Always popular when they come to auction, Kellogg & Humbert S.S. Central America gold ingots continued to capture collector imaginations, and superb final prices realized, at Long Beach when an astounding 114.65 ounce (9 pounds) “Very Large Size” Kellogg & Humbert Gold Assayer’s Ingot, 114.65 Ounces , brought $253,000 from an advanced collector, while a 23.35 Ounce Kellogg & Humbert S.S. Central America Gold Ingot, considered “small to medium-sized,” captured great attention at a final price of $80,500.

Nineteenth century gold continued its dominance at the top of the auction, with the single finest 1891 Carson City $10 MS65 NGC bringing $74,750. The same final price was realized by a spectacular 1848 $2-1/2 CAL. MS61 NGC, a sublime quarter eagle gold coin made from some of the earliest gold mined during the California Gold Rush.

Further highlights include, but are not limited to:

1796 50C 16 Stars VF25 PCGS. O-102, High R.5.: Realized $69,000.

1895 $1 PR64 Deep Cameo PCGS: Realized $60,375.

1876 $3 PR64 Cameo NGC: Realized $54,625.

1886 $20 XF45 NGC: Realized $54,625.

1874-CC 10C Arrows AU50 PCGS. CAC: Realized $50,313.

Heritage Auctions, headed by Steve Ivy, Jim Halperin and Greg Rohan, is the world’s third largest auction house, with annual sales more than $600 million, and 500,000+ registered online bidder members. For more information about Heritage Auctions, and to join and gain access to a complete record of prices realized, along with full-color, enlargeable photos of each lot, please visit HA.com.

Coin Rarities & Related Topics: 1943-D copper cent, 1795 Reeded Edge cent, 1811/0 cent, and half cent errors

News and Analysis on  coins, coin markets, and the coin collecting community, #20

A Weekly Column by Greg Reynolds

I had originally intended to write this week about a variety of coins that were offered in the recently concluded Southern California auctions by the Goldbergs and Heritage. News regarding auction results, however, has been superseded by a 1943-D copper cent selling privately for a reported price of “$1.7 million.” So, I will discuss this piece, some of the early copper in the Goldbergs auction, and the 1811/0 overdate large cent that Heritage sold. This column is devoted to copper.

I. 1943-Denver Mint Copper Cent

In 1943 only, in order to allocate more copper for purposes relating to World War II, U.S. cents were made of zinc coated steel and have a whitish-steely appearance. Probably by accident, a few were struck in copper, almost certainly on planchets (prepared blanks) that were leftover from 1942. Perhaps a few copper planchets were temporarily stuck in the hoppers and became loose over time. Likewise, some 1944 cents were accidentally struck on steel planchets dating from 1943.

I am very skeptical of claims that any of these off-metal strikings were intentionally made. It is possible that U.S. Mint employees may have discovered one or more such errors and intentionally released them from the premises. These are, though, probably true errors. In the 1940s, it would have been extremely difficult, perhaps impossible, for U.S. Mint employees to strike their own fantasy pieces.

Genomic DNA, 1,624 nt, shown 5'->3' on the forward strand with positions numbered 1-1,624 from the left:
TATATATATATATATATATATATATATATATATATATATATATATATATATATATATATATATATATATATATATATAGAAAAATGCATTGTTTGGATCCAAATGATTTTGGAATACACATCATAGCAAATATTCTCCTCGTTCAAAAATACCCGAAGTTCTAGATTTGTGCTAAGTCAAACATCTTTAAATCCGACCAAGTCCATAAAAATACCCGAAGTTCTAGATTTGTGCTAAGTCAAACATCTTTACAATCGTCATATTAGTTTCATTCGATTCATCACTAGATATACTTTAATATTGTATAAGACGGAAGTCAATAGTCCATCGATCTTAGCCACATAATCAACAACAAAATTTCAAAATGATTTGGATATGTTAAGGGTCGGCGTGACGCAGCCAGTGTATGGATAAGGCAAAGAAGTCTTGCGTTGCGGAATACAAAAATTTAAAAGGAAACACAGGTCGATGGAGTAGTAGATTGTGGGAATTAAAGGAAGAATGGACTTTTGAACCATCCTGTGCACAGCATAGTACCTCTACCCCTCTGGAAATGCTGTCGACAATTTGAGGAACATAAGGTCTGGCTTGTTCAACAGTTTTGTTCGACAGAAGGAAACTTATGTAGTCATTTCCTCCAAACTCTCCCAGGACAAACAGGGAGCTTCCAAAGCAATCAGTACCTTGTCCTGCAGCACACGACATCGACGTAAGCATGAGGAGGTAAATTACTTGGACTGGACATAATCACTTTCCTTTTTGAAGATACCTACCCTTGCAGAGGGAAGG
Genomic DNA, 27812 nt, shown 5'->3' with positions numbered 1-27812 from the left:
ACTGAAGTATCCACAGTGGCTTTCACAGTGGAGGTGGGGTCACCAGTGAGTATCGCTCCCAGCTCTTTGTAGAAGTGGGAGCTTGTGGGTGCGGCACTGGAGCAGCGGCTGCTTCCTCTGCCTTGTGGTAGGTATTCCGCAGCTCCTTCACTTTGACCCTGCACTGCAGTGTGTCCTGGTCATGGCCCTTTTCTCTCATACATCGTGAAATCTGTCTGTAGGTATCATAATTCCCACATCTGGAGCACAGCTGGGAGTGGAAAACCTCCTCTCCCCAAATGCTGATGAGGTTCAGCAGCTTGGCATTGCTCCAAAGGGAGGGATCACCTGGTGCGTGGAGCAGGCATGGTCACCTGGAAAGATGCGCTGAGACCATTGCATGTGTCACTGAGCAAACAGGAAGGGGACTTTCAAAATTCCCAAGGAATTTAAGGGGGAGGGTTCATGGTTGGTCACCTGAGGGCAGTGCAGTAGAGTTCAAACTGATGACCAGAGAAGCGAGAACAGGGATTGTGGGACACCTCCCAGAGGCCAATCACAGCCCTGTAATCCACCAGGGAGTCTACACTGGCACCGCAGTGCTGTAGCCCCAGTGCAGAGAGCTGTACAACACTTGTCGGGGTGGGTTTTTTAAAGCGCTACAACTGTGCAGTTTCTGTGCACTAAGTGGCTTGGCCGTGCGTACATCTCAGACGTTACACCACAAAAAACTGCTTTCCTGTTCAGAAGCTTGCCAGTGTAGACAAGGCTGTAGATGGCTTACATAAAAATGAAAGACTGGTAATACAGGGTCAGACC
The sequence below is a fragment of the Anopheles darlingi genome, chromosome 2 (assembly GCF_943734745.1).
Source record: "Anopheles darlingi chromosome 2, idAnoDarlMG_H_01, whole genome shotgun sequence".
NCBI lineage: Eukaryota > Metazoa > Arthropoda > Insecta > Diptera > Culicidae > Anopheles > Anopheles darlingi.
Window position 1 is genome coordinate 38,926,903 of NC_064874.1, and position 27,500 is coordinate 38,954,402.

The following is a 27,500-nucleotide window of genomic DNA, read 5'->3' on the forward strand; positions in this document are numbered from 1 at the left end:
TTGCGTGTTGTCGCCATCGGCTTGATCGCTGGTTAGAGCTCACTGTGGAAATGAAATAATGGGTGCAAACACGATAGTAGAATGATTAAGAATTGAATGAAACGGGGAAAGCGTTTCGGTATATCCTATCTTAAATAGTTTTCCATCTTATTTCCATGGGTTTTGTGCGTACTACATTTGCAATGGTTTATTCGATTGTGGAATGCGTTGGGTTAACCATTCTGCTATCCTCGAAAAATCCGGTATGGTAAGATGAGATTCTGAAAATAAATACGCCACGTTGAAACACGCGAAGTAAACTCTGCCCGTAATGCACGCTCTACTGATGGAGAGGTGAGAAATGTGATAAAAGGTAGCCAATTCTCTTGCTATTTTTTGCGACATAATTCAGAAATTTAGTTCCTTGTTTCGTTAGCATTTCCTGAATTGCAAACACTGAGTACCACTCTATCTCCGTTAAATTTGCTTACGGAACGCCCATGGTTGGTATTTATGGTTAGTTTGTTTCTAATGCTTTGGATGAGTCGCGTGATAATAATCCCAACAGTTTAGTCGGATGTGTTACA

Ten or eleven 1943 Philadelphia Mint copper cents and five to seven San Francisco Mint 1943 coppers are known. Curiously, only one 1943-Denver Mint copper cent is believed to exist. It is PCGS graded MS-64 and Laura Sperber sold it to a collector for “$1.7 million.”

Stewart Blay feels “the price has been inflated because the buyer seeking the coin is a billionaire. He loves coins. He wanted to own it and eventually paid what the owner was willing to accept.” Blay is the leading collector of Lincoln Cents and is a long-time participant in coin markets. Stewart also collects silver coins.

A price of “$1.7 million” is, by far, a record price for a Lincoln Cent and for a Mint Error of any kind. For the same collector, Sperber was responsible for the previous record of $373,750 that a 1944-S steel cent realized in the Summer 2008 ANA Auction, which was conducted by Heritage in Baltimore. Furthermore, a 1943-S copper cent was sold privately, a day or so earlier, at the Summer 2008 ANA Convention. I focus on both coins in a two part series that I wrote shortly after this convention ended (Part 1).

Sperber reveals that this “deal really was four years in the making. We agreed to terms in late July. The deal closed Sept 16th.” A total of $2 million, she says, was paid for three items, this 1943-D, a 1944 Philadelphia Mint steel cent and a 1942 pattern cent in “white metal.” This collector is “not seeking” patterns, Sperber relates, “the white metal pattern was just part of the deal.”

Sperber used to collect these off-metal strikings herself. The building of this set “started when” Laura sold this collector her “personal 1943-S PCGS AU-58” copper cent, “which he still has.” She and this collector “have been working on [a set of 43-PDS coppers and 44-PDS steels] for about five years.” Sperber maintains that “completing the 1944 [three piece steel] set was a very underrated piece of work.” I (this writer) point out that there are only two or three known 1944-S steel cents and Sperber acquired the finest 1944-S steel in 2008, as I then reported (in part 2).

Much background information regarding the rarity and importance of 1943 coppers and 1944 steel cents may be found in my two part series in 2008: part 1, part 2.  I also discussed then the reasons why 1943 coppers and 1944 steel cents are extremely popular.